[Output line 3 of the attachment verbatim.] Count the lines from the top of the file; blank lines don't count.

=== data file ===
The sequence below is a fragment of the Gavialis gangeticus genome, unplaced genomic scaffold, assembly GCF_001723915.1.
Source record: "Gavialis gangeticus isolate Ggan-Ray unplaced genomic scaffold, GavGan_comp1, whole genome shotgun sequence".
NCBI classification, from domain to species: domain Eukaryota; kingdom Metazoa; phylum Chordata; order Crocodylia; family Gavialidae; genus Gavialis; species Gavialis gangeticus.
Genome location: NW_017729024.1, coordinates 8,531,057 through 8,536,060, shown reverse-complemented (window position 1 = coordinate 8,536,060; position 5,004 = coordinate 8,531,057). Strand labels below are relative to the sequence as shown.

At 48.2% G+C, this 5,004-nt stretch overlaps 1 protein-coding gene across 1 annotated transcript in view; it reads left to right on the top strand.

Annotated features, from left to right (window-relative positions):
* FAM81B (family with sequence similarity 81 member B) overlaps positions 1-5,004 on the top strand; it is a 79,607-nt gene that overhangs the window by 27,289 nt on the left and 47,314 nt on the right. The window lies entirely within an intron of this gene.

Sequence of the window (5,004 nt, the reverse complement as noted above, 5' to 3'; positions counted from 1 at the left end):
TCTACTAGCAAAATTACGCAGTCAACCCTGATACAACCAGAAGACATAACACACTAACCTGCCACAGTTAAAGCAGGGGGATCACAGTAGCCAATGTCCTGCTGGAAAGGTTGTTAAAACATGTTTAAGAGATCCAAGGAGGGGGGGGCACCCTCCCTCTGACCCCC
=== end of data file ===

NCBI classification, from domain to species: domain Eukaryota; kingdom Metazoa; phylum Chordata; order Crocodylia; family Gavialidae; genus Gavialis; species Gavialis gangeticus.